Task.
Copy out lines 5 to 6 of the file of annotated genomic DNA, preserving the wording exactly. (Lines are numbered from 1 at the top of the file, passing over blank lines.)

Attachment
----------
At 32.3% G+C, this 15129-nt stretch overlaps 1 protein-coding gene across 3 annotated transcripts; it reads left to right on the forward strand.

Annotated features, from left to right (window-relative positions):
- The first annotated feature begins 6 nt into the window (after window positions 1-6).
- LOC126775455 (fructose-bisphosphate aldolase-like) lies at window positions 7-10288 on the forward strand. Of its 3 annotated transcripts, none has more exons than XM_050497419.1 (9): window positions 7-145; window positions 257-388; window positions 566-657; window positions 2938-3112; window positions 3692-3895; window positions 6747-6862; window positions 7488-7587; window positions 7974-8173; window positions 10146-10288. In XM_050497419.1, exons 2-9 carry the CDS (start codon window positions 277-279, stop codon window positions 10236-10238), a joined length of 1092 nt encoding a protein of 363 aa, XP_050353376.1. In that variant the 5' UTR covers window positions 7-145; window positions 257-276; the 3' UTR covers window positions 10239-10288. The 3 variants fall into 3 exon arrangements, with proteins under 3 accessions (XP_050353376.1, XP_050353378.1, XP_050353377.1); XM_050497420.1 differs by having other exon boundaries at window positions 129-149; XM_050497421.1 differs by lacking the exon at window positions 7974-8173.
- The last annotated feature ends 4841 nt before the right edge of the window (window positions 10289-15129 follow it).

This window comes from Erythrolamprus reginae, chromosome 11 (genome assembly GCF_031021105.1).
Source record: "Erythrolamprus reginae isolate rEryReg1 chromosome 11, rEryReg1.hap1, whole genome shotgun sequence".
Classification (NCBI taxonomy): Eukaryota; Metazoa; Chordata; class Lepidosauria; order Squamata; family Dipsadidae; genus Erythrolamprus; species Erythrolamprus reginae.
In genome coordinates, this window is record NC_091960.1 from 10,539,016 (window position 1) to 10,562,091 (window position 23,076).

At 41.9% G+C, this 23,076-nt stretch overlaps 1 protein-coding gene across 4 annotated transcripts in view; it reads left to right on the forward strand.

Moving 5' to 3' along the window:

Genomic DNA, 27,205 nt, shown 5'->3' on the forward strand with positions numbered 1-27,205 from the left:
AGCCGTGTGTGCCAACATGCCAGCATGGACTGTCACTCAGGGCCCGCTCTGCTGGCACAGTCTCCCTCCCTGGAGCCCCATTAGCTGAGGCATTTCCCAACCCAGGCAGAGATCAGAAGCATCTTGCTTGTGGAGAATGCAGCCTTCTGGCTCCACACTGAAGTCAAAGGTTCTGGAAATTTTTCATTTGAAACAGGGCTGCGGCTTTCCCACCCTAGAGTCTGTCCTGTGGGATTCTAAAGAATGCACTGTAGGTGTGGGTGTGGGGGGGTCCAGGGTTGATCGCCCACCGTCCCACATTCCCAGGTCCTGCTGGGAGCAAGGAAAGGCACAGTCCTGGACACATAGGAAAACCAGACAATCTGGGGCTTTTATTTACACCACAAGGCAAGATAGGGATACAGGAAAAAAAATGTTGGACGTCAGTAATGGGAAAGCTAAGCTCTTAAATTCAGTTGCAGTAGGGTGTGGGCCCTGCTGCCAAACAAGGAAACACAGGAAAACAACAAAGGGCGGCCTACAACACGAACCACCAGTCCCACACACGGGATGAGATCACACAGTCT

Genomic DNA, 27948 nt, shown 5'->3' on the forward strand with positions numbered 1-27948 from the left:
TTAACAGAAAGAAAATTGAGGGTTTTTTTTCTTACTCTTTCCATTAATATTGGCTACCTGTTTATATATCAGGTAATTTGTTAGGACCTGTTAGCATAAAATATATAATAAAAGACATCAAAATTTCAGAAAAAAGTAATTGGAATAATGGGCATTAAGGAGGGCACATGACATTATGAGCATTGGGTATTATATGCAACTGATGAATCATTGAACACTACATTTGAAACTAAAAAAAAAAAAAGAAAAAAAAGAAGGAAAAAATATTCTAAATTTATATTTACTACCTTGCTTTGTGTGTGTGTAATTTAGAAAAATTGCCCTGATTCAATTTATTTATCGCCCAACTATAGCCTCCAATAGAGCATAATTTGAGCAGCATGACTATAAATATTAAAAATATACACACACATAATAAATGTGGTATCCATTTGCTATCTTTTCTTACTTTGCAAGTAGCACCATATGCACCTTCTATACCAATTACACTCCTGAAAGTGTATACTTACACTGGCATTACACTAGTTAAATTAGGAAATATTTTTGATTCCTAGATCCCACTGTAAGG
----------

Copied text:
- The last annotated feature ends 4841 nt before the right edge of the window (window positions 10289-15129 follow it).

This window comes from Erythrolamprus reginae, chromosome 11 (genome assembly GCF_031021105.1).